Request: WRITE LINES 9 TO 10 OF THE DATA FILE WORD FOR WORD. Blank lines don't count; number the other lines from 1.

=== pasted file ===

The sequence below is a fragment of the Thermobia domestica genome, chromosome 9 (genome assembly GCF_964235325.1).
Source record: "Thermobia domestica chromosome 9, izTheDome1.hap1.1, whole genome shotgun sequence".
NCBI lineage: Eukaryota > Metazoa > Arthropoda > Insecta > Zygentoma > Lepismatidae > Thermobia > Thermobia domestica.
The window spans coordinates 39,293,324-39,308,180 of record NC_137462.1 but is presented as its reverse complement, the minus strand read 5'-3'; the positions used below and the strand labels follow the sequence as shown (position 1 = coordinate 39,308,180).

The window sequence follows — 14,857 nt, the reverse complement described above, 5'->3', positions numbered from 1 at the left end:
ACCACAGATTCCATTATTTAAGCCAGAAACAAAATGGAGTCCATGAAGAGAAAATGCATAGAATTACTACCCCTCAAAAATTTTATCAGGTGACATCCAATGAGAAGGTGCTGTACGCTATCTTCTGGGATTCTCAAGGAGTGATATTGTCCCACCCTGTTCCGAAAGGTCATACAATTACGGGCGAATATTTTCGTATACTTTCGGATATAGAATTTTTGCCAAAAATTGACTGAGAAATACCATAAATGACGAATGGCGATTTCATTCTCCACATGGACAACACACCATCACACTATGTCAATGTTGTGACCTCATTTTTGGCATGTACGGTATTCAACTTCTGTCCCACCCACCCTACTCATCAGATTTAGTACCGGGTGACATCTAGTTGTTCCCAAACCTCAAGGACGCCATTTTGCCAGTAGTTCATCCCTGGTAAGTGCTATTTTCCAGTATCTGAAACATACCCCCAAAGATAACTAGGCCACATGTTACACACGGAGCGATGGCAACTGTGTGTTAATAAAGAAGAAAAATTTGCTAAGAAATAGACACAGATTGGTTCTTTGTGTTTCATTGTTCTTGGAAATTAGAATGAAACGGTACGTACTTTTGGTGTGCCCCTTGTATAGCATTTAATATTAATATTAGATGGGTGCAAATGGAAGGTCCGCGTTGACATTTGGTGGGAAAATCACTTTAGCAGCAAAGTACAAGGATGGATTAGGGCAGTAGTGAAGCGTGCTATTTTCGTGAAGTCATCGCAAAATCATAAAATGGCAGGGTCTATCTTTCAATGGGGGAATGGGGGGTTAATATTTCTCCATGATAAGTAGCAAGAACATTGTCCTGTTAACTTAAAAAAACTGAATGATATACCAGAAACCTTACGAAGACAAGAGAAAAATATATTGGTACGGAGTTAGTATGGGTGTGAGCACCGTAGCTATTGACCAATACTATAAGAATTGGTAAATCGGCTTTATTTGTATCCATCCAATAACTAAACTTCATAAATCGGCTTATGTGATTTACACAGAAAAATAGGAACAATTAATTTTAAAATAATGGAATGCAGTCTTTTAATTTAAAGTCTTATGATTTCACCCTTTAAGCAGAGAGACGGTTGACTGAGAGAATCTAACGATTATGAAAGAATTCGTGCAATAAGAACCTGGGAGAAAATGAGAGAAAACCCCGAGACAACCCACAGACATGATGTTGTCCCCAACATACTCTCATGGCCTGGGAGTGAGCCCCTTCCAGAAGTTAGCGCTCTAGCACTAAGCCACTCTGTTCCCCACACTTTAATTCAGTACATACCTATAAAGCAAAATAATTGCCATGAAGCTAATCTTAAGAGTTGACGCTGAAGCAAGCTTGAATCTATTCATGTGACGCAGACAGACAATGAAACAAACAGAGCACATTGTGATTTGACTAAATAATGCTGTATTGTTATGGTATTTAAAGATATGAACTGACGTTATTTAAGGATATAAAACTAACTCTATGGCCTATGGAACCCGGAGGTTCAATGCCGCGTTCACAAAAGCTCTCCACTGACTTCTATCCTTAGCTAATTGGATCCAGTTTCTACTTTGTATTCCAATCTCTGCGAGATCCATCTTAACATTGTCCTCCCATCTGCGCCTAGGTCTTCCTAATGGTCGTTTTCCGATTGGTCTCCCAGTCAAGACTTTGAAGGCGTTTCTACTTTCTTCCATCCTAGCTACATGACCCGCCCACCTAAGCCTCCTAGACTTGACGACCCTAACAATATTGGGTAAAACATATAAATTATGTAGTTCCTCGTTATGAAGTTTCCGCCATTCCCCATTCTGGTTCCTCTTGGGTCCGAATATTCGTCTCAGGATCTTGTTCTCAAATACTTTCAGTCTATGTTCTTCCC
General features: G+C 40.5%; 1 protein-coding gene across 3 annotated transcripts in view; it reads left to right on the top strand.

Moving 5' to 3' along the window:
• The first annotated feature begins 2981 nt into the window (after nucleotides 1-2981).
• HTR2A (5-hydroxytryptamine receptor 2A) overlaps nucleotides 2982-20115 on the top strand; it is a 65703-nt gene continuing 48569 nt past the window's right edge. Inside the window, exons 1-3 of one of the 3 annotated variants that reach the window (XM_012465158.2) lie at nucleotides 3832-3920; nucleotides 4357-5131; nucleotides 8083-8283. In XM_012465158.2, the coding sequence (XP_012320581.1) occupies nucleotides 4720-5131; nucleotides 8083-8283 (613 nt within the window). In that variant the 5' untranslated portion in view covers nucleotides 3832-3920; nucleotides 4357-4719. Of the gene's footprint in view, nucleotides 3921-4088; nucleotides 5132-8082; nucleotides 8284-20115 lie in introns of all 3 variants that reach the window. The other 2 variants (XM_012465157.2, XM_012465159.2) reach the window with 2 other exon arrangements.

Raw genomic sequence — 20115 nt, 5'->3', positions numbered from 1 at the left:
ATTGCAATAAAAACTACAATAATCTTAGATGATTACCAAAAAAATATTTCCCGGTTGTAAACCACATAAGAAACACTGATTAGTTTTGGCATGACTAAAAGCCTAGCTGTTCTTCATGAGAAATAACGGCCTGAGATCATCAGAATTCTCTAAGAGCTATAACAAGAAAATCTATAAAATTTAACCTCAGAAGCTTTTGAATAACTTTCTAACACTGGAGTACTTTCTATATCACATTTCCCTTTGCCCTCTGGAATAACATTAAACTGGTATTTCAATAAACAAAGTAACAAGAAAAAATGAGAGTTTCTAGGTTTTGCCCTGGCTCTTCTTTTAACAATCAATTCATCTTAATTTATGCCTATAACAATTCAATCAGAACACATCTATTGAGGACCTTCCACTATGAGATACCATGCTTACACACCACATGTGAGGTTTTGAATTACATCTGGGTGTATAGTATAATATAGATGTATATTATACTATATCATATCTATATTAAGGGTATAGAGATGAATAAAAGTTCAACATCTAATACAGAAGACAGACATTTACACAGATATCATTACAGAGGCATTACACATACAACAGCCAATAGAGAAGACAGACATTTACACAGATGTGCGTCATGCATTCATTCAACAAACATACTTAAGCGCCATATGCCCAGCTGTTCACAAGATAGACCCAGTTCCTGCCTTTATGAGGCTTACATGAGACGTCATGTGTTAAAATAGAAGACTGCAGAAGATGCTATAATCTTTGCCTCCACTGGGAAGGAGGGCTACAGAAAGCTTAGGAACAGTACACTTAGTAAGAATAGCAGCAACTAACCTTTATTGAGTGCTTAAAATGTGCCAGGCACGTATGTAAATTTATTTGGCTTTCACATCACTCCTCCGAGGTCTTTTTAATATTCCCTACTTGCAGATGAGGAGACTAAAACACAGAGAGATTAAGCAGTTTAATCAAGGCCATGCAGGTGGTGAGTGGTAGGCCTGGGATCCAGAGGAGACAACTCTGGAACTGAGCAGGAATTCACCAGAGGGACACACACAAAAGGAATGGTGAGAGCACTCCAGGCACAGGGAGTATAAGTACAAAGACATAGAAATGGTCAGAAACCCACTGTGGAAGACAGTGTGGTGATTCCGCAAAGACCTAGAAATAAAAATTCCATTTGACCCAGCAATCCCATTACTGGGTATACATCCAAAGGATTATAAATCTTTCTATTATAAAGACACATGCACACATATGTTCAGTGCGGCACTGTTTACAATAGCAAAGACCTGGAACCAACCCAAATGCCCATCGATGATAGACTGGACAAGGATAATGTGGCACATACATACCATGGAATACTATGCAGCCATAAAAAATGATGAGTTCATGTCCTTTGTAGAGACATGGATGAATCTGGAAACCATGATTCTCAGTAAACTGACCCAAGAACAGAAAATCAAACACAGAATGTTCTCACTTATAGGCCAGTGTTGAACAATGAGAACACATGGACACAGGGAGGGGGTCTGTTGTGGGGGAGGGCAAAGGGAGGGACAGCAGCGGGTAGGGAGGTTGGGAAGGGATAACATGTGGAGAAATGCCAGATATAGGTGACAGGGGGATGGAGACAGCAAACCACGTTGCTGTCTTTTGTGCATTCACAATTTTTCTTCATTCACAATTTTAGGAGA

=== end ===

• The first annotated feature begins 2981 nt into the window (after nucleotides 1-2981).
• HTR2A (5-hydroxytryptamine receptor 2A) overlaps nucleotides 2982-20115 on the top strand; it is a 65703-nt gene continuing 48569 nt past the window's right edge. Inside the window, exons 1-3 of one of the 3 annotated variants that reach the window (XM_012465158.2) lie at nucleotides 3832-3920; nucleotides 4357-5131; nucleotides 8083-8283. In XM_012465158.2, the coding sequence (XP_012320581.1) occupies nucleotides 4720-5131; nucleotides 8083-8283 (613 nt within the window). In that variant the 5' untranslated portion in view covers nucleotides 3832-3920; nucleotides 4357-4719. Of the gene's footprint in view, nucleotides 3921-4088; nucleotides 5132-8082; nucleotides 8284-20115 lie in introns of all 3 variants that reach the window. The other 2 variants (XM_012465157.2, XM_012465159.2) reach the window with 2 other exon arrangements.